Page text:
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I’m not sure about you, but for me, 2019 so far has just been flying by. A majority of the year is already gone, but it feels like summer only just started.
In the beginning of every year, everyone always sets goals that they want to prioritize and accomplish before the end of the year. How are your ‘New Year Resolutions’ doing? Are you on track or not?
If one of your goals was to improve your financial situation, whether that’s to pay off debt, save more money to a specific goal (house, car, trip, etc.), or to start investing; there’s still time to complete your goal. And, if improving your finances wasn’t one of your resolutions, but maybe now you’re thinking that it should have been, don’t worry, there’s time for you too.
If you’re looking at improving your finances before the end of the year, this is the article for you. Here are some of my tips you can still easily do before 2020:
- Take a look at your income vs spending — it’s easy to spend money on things we shouldn’t, it’s a tempting world out there and companies have perfected how to advertise (thanks for inspiring a generation Mad Men). But please don’t ignore your spending habits. If you’re having trouble saving for things or paying bills off, it’s time to take a look at what you’re actually spending money on, and see if there is room to improve.
Action: write down your spending for a day, week, month. Or look at your last Credit Card statement. Do you have subscriptions that you’re paying for but don’t use? If you do, cancel them.
- Review your current debt — I know this one doesn’t sound fun, and it probably caused a few eye rolls, but knowing what you owe to people or companies is always good to know. It’s a good rule of thumb to not only pay off all debt but to pay off the higher interest rate one’s more aggressively. This is because the higher the interest rate, the more interest you pay.
Action: write down the current amounts you owe, what the interest rate is, what the monthly payment is and how long you have left to pay it off. This includes credit cards, loans, student loans, car payments, etc.
- Make a savings plan — once you review your spending, income, and debt, you’ll have an idea of how much money you can save. This might be tough, but make an honest effort to save, and not just for a day or a week, but for a few months at least.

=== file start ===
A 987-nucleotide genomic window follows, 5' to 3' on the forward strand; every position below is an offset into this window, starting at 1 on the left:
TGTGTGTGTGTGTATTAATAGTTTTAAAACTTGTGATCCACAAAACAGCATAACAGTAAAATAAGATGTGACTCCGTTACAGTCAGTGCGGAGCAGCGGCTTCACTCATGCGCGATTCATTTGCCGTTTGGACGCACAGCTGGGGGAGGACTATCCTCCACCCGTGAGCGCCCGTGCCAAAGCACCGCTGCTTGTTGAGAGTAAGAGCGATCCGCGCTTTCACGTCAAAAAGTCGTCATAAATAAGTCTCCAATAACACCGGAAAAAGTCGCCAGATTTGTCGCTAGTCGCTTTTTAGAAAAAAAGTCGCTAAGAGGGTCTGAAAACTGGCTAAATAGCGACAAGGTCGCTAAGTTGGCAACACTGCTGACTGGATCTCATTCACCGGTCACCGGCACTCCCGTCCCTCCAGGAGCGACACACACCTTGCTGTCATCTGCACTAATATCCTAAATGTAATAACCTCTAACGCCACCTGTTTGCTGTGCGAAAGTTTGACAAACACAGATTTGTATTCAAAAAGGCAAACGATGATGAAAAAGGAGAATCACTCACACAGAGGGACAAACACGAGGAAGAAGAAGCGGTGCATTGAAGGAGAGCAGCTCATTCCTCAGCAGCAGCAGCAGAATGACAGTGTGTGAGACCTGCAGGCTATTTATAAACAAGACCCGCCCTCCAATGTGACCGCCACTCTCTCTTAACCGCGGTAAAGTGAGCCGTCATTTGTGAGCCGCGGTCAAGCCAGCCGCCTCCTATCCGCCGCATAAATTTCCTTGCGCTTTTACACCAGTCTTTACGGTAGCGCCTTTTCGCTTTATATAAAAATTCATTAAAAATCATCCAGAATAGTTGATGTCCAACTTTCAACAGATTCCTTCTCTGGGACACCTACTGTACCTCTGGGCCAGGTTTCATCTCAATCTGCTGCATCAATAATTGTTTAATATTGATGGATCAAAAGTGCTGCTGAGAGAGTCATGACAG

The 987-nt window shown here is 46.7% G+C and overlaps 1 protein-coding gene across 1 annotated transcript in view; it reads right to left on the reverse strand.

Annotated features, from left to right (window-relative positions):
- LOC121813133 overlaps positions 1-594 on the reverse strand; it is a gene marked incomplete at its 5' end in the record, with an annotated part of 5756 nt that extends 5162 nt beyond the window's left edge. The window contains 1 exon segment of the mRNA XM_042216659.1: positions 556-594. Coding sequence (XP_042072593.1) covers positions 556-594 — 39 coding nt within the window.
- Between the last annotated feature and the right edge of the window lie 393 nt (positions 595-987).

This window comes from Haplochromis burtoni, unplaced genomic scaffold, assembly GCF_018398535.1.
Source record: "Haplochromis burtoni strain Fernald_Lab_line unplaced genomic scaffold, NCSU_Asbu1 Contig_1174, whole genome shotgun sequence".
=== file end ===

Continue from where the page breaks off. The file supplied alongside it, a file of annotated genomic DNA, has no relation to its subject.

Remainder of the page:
Action: set aside a portion of your paycheque towards savings. It can be anything, but maybe start small like 5% or 10%. At first, it may seem like a lot (especially if you haven’t been saving before) but over time you’ll adjust and you will find you’re able to save even more.
Getting your financial situation under control should be a priority for everyone, and I know it can be overwhelming so it is easy to push it to the side. But the sooner you get your finances under control, the sooner you can reap the rewards of such. Like anything else, it takes time and energy to get things set up or straightened out, but once it gets there, it’s a lot easier to maintain.
In my opinion: for someone who wants to invest, 90% of the effort is getting a plan that works for you and will allow you to reach your goals. After that, all you have to do is make sure you’re able to contribute towards it.
The best time to start investing is when you’re young, the second-best time is right now. Do your future self a favour and make sure you are taking steps in the direction of improving your financial future.
This article is for informational purposes only not all information will be accurate. This should not be considered Financial or Legal Advice. Consult a financial professional before making any major financial decisions.
About the Author
Winnipeg based Financial Advisor focusing on investments, financial planning, and mortgages. I prioritize education, because I believe the more we know, the more we all benefit. It allows me to help people make the most of their financial future.
Disclaimer: The information in this article is not intended to encourage any lifestyle changes without careful consideration and consultation with a qualified professional. This article is for reference purposes only, is generic in nature, is not intended as individual advice and is not financial or legal advice.